A group of MEPs has called on the European Commission to prohibit cloning of animals for food.
The move comes just ahead of the closing date for reactions to the European Food Safety Authority (EFSA) Draft Opinion on animal cloning.
Such reactions are likely to increase concerns amongst food manufacturers that the public perception of cloning remains negative. Many are already wary about developments in the cloning arena.
According to Eurogroup for Animals, a body representing animal welfare organisations in European member states, the resolution approved by the MEP Intergroup on Animal Welfare calls on the Commission to submit proposals to prohibit:
- the cloning of animals for food supply
- the farming of cloned animals or their offspring
- the placing on the market of meat or dairy products derived from cloned animals or their offspring
- the import of cloned animals or their offspring, semen and embryos from cloned animals or their offspring, and meat or dairy products derived from cloned animals or their offspring.
Eurogroup says that seventeen of the twenty-four MEPs present at the Intergroup voted in favour of the motion.
Eurogroup for Animals provides the Secretariat for the Intergroup.
Neil Parish MEP, the chairman of the Intergroup is quoted by Eurogroup as saying "I would like to see an EU-wide moratorium brought in immediately to stop food from cloned animals and their offspring from reaching the food chain"
The MEPs are joined in their concerns by the European Group on Ethics and New Technologies (EGE), which said earlier that it does not see "convincing arguments to justify the production of food from clones and their offspring."
It added that "Further ethical, legal and social implications of animals cloning for food supply as well as qualitative studies on public perception should be carried out."
During a recent technical meeting of the EFSA with its Stakeholder Consultative Platform, a report was referred to which highlighted the likely problems to be faced in persuading the public to accept cloned meat products.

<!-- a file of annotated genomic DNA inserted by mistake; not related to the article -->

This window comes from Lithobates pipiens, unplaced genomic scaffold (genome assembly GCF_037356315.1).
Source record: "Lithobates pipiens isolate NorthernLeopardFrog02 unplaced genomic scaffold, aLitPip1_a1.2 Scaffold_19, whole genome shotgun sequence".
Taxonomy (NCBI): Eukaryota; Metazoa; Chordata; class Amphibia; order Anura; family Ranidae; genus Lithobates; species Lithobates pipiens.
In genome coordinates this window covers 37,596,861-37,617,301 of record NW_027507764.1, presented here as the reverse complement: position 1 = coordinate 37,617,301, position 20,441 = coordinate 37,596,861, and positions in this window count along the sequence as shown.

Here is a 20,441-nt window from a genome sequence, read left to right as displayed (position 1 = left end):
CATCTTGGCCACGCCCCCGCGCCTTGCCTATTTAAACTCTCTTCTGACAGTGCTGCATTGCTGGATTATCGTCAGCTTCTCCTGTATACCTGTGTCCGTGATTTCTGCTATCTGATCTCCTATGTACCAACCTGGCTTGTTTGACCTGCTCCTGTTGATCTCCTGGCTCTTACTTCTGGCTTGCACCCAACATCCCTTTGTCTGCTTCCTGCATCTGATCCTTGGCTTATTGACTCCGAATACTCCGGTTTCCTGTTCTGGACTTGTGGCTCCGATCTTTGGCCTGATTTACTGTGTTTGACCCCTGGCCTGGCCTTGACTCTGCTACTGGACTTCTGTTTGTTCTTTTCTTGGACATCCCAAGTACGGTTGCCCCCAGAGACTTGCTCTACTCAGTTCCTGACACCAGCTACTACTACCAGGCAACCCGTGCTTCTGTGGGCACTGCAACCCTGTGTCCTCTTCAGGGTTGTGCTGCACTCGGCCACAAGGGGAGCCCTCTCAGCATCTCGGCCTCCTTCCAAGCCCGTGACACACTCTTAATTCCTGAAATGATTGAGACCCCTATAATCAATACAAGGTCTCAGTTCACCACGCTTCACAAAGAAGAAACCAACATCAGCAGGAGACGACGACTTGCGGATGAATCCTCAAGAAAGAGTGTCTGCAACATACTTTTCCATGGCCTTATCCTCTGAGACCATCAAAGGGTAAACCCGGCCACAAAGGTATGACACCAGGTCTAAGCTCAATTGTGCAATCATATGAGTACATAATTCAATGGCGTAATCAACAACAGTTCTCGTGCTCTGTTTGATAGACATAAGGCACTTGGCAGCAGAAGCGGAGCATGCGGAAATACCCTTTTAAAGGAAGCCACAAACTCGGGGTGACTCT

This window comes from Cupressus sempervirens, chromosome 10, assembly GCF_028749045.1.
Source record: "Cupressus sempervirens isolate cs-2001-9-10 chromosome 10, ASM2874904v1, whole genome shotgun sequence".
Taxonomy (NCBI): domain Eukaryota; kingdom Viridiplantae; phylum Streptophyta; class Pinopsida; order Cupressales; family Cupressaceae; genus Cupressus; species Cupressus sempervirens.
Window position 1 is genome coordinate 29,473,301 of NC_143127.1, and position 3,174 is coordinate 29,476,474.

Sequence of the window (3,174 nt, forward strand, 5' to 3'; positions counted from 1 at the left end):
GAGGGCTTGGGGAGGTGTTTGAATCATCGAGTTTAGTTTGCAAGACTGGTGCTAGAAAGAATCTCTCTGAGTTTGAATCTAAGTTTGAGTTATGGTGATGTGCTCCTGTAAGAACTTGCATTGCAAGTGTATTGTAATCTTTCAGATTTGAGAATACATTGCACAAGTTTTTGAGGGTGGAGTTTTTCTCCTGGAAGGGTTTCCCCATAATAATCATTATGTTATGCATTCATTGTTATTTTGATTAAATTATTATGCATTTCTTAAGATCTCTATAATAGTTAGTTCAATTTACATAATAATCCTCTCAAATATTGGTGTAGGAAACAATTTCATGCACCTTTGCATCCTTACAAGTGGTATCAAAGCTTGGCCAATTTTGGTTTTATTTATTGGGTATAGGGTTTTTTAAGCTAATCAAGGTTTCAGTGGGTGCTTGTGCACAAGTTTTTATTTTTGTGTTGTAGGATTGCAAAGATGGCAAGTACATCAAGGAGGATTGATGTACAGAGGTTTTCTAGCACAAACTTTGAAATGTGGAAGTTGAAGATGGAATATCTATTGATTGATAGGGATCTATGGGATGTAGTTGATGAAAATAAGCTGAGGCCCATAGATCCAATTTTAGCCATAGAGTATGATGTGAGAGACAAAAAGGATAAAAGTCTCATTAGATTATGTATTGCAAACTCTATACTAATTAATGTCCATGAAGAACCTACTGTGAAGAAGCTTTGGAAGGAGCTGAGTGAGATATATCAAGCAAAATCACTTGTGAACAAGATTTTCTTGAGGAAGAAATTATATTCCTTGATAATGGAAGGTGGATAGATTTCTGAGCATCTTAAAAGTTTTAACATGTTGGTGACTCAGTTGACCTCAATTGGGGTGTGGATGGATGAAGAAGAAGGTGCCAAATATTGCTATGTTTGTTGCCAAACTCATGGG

It said "Cloned meat is likely to be a controversial issue with the European public, sitting as it does at the nexus of sensitivities around food, animals and the life sciences".
Even if cloned meat is shown to be equivalent to conventional meat "sections of the public will demand labelling" the practicalities of implementing which would be a challenge.
The report went on "In our view it is likely that the focus of public concerns will lean towards cultural taboos and semi-taboos rather than challenges to the scientific evidence".
Reports in the UK newspaper Daily Mail illustrate consumer concerns. The newspaper writes that Britain's "first offspring of a cloned cow" and her sibling are to be sold at public auction "prompting fears that the food chain is open to Frankenstein farming".
The paper notes that "the two animals were the first results of clone farming to be born on British farms, just over a year ago", adding "there is currently no mechanism to stop milk and meat from clone offspring animals from going into the food chain"
Eurogroup says that the Intergroup on Animal Welfare, created in 1983, provides a forum for MEPs for debate and initiating action for a wide range of animal welfare and conservation issues. Where appropriate it takes initiatives that can lead to legislation.
Today is the deadline for responding to the EFSA Draft Opinion.